A curious bird destroys its own research camera, a very expensive one; perhaps he was a little more than just camera shy?
32-year-old Ph.D. candidate Kyle-Mark Middleton had a very unpleasant surprise one morning. While performing a routine check on a camera trap set up in front of an active ground hornbill nest. A mysteriously broken camera was discovered.
Ground hornbills are high up on the endangered species list. The main culprit for their decline is the significant loss of habitat. The APNR Ground-Hornbill Project has played a major role in the conservation of these beautiful birds. Part of the conservation efforts involves installing artificial nests to facilitate breeding in areas where natural nests no longer occur. Camera traps are then used to track the success of the birds’ breeding and to aid research.
Southern ground hornbills are monogamous. They are thought to reach maturity around the age of eight. They shockingly average only one chick every six years. That is why every chick is vital for the survival of the species.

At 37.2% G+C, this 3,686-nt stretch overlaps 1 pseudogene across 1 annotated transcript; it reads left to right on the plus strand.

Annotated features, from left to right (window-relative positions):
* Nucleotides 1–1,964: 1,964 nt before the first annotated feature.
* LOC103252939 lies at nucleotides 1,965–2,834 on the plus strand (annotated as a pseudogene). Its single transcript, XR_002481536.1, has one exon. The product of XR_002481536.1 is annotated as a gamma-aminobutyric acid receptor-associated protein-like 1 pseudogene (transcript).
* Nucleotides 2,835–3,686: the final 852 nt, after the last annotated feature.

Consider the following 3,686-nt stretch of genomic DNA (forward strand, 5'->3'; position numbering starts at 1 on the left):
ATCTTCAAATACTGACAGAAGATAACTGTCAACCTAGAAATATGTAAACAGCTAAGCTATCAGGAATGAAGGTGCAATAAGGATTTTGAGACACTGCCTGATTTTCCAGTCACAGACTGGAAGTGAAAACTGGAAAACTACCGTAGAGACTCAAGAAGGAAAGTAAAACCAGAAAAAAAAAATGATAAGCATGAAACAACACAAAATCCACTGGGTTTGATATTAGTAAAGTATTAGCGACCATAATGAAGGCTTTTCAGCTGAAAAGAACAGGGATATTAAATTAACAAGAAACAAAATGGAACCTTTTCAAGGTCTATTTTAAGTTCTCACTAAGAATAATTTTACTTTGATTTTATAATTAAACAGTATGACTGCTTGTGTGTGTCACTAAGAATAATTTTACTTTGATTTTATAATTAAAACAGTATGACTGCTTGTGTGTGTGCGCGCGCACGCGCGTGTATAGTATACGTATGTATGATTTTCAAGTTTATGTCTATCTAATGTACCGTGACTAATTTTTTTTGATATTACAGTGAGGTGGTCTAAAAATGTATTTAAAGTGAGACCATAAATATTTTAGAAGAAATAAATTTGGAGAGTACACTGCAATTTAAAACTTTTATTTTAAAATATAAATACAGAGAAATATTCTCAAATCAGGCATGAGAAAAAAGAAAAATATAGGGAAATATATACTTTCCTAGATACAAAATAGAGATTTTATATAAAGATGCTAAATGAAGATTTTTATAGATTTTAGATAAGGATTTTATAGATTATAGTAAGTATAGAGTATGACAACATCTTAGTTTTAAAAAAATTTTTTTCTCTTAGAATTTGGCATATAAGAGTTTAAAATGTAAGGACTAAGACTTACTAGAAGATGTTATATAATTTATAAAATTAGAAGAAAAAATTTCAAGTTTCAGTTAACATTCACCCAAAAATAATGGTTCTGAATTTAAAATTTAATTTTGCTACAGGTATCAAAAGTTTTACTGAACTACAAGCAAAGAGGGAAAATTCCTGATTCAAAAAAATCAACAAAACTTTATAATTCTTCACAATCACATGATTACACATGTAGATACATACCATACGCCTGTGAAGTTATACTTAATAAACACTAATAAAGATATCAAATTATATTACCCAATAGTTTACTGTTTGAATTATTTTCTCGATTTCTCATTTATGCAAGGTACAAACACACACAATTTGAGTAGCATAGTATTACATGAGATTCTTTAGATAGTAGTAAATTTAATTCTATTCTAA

“During a routine nest check for the project. The team noticed that the birds were going to breed after assessing the nest lining. We installed a camera trap to investigate which group of birds it was. Subsequently hoping to catch any other interesting behavior that might occur. Camouflaged protective boxes house the cameras. However, we suspect that this bird saw its reflection in the small lens of the camera, which sparked an interest.”
These camera traps are in no way invasive or an inconvenience to the birds. Their main purpose is to record data and to give researchers an opportunity to observe them in the most natural way possible.
“This camera was brand new, and the footage captured was from the first day of being up. Undeniably the footage is quite entertaining to watch. However, because we are conducting research and conservation with a limited budget. We were disappointed that the camera was destroyed and could no longer be used. Nonetheless, we continue using camera traps, which have proven invaluable for species research and conservation when not destroyed.”
“The end result was one of great success, as the group went on to breed successfully. We can assure you that no birds were in any way harmed in the process”
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